When Microsoft effectively came out for Internet Explorer earlier this week, one person decided to celebrate the occasion with a bit of humor. Per , software Jung Ki-young has spent 430,000 (about $330) to design and order a headstone for the web browser before the official end date of support. Located on the roof of his brother’s cafe in the South Korean city of Gyeongju, the memorial features IE’s iconic logo, followed by an English epitaph that reads: “He was a great resource for downloading other browsers.” .”
Jung told Reuters he commissioned the monument to commemorate a program that shaped his career. Even as apps like Chrome and Firefox started to replace Internet Explorer in both fame and popularity, many of Jung’s customers kept asking him to make sure their websites looked good in Microsoft’s outdated web browser. “It was painful, but I would call it a love-hate relationship because Explorer itself once dominated an era,” he said.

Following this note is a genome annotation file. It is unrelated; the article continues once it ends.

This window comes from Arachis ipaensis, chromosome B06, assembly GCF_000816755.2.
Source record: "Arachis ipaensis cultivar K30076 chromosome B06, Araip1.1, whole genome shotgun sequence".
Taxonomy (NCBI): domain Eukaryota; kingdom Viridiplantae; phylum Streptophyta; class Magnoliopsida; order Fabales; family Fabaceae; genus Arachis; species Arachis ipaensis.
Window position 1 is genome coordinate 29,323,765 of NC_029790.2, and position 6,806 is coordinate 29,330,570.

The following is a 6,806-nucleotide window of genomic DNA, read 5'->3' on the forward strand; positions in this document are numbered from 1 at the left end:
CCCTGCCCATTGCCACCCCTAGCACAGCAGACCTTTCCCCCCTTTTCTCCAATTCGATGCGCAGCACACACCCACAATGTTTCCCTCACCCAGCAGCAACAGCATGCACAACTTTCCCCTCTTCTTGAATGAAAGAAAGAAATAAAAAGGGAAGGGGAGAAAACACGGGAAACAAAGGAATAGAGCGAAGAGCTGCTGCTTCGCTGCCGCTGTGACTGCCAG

As funny as the headstone is, it may be premature. Microsoft still plans to support Internet Explorer in some contexts. For example, Edge’s IE mode will continue to work until 2029 or later. In addition, parts of the world, including countries like , continue to use the web browser for business and government administrations.